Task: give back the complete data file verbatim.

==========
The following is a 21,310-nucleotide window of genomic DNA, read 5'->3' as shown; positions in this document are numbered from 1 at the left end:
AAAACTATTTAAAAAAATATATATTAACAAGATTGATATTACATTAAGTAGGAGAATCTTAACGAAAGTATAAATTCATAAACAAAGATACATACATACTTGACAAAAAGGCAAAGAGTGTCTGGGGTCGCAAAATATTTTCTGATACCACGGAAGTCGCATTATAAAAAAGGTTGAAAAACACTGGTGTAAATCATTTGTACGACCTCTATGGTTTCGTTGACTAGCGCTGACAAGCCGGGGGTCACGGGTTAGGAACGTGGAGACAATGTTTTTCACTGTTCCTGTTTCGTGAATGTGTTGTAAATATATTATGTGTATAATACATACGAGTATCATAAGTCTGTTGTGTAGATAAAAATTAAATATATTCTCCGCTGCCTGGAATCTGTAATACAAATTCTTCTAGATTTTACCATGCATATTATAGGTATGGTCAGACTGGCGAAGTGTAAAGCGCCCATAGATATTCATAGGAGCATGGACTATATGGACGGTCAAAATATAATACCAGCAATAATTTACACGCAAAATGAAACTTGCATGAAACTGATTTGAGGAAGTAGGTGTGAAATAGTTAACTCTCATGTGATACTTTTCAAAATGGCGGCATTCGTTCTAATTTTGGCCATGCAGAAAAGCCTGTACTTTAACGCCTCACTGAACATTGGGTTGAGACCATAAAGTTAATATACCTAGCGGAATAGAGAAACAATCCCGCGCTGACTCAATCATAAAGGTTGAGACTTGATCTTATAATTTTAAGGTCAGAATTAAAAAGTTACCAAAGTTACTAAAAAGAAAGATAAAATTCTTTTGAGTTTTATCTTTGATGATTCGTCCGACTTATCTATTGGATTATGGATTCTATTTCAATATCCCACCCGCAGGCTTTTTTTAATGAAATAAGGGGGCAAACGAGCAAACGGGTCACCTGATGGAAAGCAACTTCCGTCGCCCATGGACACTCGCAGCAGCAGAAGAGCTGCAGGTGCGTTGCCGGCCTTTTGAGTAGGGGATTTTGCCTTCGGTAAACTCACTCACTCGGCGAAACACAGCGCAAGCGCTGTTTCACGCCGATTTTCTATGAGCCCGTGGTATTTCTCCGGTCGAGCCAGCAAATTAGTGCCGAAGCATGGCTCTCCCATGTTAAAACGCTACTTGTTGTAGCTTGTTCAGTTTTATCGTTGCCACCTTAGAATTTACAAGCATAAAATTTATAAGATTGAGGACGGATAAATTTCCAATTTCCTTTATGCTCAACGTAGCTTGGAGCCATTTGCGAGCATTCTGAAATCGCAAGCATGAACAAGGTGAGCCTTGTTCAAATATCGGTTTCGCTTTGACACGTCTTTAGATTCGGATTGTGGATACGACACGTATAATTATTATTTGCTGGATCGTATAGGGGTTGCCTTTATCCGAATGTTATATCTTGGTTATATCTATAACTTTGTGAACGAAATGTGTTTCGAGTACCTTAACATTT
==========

The following is a 21,310-nucleotide window of genomic DNA, read 5'->3' as shown; positions in this document are numbered from 1 at the left end:
AAAACTATTTAAAAAAATATATATTAACAAGATTGATATTACATTAAGTAGGAGAATCTTAACGAAAGTATAAATTCATAAACAAAGATACATACATACTTGACAAAAAGGCAAAGAGTGTCTGGGGTCGCAAAATATTTTCTGATACCACGGAAGTCGCATTATAAAAAAGGTTGAAAAACACTGGTGTAAATCATTTGTACGACCTCTATGGTTTCGTTGACTAGCGCTGACAAGCCGGGGGTCACGGGTTAGGAACGTGGAGACAATGTTTTTCACTGTTCCTGTTTCGTGAATGTGTTGTAAATATATTATGTGTATAATACATACGAGTATCATAAGTCTGTTGTGTAGATAAAAATTAAATATATTCTCCGCTGCCTGGAATCTGTAATACAAATTCTTCTAGATTTTACCATGCATATTATAGGTATGGTCAGACTGGCGAAGTGTAAAGCGCCCATAGATATTCATAGGAGCATGGACTATATGGACGGTCAAAATATAATACCAGCAATAATTTACACGCAAAATGAAACTTGCATGAAACTGATTTGAGGAAGTAGGTGTGAAATAGTTAACTCTCATGTGATACTTTTCAAAATGGCGGCATTCGTTCTAATTTTGGCCATGCAGAAAAGCCTGTACTTTAACGCCTCACTGAACATTGGGTTGAGACCATAAAGTTAATATACCTAGCGGAATAGAGAAACAATCCCGCGCTGACTCAATCATAAAGGTTGAGACTTGATCTTATAATTTTAAGGTCAGAATTAAAAAGTTACCAAAGTTACTAAAAAGAAAGATAAAATTCTTTTGAGTTTTATCTTTGATGATTCGTCCGACTTATCTATTGGATTATGGATTCTATTTCAATATCCCACCCGCAGGCTTTTTTTAATGAAATAAGGGGGCAAACGAGCAAACGGGTCACCTGATGGAAAGCAACTTCCGTCGCCCATGGACACTCGCAGCAGCAGAAGAGCTGCAGGTGCGTTGCCGGCCTTTTGAGTAGGGGATTTTGCCTTCGGTAAACTCACTCACTCGGCGAAACACAGCGCAAGCGCTGTTTCACGCCGATTTTCTATGAGCCCGTGGTATTTCTCCGGTCGAGCCAGCAAATTAGTGCCGAAGCATGGCTCTCCCATGTTAAAACGCTACTTGTTGTAGCTTGTTCAGTTTTATCGTTGCCACCTTAGAATTTACAAGCATAAAATTTATAAGATTGAGGACGGATAAATTTCCAATTTCCTTTATGCTCAACGTAGCTTGGAGCCATTTGCGAGCATTCTGAAATCGCAAGCATGAACAAGGTGAGCCTTGTTCAAATATCGGTTTCGCTTTGACACGTCTTTAGATTCGGATTGTGGATACGACACGTATAATTATTATTTGCTGGATCGTATAGGGGTTGCCTTTATCCGAATGTTATATCTTGGTTATATCTATAACTTTGTGAACGAAATGTGTTTCGAGTACCTTAACATTT